“Susannah” follows suit with the southern rock influence of Creedence Clearwater Revival, the Rolling Stones or Lynyrd Skynyrd. The narrator exists in a love/hate relationship with Susannah — either a horse, or maybe a truck, Gabe says — because although she is broken down it’s still the only means of escape from a seemingly endless proverbial game of chase with the world, law, god, and whatever it is you may run from. 

 

“Heartbreaker’s Smile” details the way we sometimes glorify the people that hurt us the most. “Shine on, Shine on,” the refrain says, “you can have whatever you like whenever you want.” 

“It’s not easy after a falling out to be happy for the other person,” Gabe says. “I don’t think most people are wired that way, but this song touches on the possibility of continuing to love someone you can’t tie down.”

 

“Babylon” is simply about getting rid of old habits, dealing with motifs of addiction, bad love, and the trials and tribulations of a crooked life. “Piece of Your Heart” is a painfully honest goodbye song, with a narrator who thinks life would be better off if he could just let go of all the memories and mementos of his now-heartbreak.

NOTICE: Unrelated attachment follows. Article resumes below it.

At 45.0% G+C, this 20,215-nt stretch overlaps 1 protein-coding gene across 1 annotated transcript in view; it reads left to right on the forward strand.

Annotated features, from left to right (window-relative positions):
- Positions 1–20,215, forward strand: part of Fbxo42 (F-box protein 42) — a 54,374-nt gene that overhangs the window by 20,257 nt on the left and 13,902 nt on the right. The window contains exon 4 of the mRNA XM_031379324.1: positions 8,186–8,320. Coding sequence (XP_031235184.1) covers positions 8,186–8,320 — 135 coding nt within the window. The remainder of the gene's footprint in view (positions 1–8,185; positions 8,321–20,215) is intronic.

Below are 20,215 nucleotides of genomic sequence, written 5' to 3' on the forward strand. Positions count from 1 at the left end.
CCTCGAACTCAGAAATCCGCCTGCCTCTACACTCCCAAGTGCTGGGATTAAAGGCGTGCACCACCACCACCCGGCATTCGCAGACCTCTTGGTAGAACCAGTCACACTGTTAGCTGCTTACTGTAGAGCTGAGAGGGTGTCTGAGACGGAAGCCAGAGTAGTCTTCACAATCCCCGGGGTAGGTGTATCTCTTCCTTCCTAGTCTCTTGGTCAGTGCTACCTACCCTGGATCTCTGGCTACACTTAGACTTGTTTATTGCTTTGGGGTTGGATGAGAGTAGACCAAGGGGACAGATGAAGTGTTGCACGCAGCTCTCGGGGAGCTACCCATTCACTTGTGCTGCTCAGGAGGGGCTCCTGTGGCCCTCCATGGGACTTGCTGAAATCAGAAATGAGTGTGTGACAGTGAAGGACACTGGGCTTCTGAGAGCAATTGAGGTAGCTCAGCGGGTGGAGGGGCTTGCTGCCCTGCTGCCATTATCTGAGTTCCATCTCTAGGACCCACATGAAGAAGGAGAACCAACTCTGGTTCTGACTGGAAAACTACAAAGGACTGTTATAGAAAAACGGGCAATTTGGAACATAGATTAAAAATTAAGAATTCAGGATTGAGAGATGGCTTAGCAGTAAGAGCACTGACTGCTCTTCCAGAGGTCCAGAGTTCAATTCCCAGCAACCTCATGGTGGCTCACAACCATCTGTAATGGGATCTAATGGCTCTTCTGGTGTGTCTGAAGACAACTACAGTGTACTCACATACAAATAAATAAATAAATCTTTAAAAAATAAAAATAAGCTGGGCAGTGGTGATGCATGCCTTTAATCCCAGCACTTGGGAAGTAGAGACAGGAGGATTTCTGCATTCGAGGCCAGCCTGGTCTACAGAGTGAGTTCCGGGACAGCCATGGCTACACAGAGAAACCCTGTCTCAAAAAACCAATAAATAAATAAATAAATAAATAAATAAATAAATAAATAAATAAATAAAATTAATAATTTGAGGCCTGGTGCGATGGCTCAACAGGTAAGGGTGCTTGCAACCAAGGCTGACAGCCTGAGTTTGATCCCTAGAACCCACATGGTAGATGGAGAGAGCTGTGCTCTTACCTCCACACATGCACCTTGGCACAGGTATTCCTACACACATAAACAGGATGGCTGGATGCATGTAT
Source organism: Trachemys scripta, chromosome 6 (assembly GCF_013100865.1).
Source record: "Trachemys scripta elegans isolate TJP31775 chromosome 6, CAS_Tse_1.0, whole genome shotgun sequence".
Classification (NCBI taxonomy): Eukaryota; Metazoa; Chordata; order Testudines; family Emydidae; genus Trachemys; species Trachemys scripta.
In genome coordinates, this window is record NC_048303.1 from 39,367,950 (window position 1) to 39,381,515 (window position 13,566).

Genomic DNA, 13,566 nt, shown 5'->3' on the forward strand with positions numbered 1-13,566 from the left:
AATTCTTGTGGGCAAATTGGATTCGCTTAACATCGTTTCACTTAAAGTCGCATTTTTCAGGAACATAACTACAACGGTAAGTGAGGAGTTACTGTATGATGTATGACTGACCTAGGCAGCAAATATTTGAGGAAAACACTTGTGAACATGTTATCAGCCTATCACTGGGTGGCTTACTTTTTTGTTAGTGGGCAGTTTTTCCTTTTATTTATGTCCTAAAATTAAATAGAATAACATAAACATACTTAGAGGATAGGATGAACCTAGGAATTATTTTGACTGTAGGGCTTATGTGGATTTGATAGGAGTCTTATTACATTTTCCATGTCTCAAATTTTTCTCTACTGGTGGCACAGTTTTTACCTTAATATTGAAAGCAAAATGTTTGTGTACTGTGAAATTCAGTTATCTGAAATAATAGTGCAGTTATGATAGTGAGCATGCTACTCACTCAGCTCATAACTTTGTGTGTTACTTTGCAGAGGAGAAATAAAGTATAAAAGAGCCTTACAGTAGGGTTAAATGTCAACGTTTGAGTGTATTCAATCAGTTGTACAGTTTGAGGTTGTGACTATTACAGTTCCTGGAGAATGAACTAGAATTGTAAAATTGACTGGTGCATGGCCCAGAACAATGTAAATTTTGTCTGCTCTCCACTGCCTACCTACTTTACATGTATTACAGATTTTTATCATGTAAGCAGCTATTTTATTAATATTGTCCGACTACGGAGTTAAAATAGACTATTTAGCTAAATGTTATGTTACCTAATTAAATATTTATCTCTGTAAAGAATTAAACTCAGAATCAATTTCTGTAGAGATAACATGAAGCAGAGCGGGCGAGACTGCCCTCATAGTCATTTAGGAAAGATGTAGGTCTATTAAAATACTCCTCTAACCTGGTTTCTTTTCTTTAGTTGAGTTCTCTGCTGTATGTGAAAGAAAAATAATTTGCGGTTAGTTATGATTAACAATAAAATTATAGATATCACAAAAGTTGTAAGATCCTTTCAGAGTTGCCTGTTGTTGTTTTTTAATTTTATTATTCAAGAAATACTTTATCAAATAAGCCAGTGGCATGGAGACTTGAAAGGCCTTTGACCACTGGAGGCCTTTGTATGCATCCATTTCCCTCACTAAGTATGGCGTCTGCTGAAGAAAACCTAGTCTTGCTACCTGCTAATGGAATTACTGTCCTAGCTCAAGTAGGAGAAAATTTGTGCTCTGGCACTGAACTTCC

No stranger to using imagery to tell his stories, “Great Big River” utilizes powerful horns and piano-driven melodies to offer a bit of hope, a cleansing of sorts. “30 Seconds At A Time” presents three separate, indirectly correlated vignettes about the fleeting nature of youth, beauty, and power.

 

“It also holds some of my favorite imagery on the record, from kids smoking in a train yard, a displaced woman selling magazines on the street, and Jesus catching a lunch break at the diner,” Gabe says. “I wanted this to be a song where a listener can find new and tiny unexpected cracks to mull over every time it’s played.”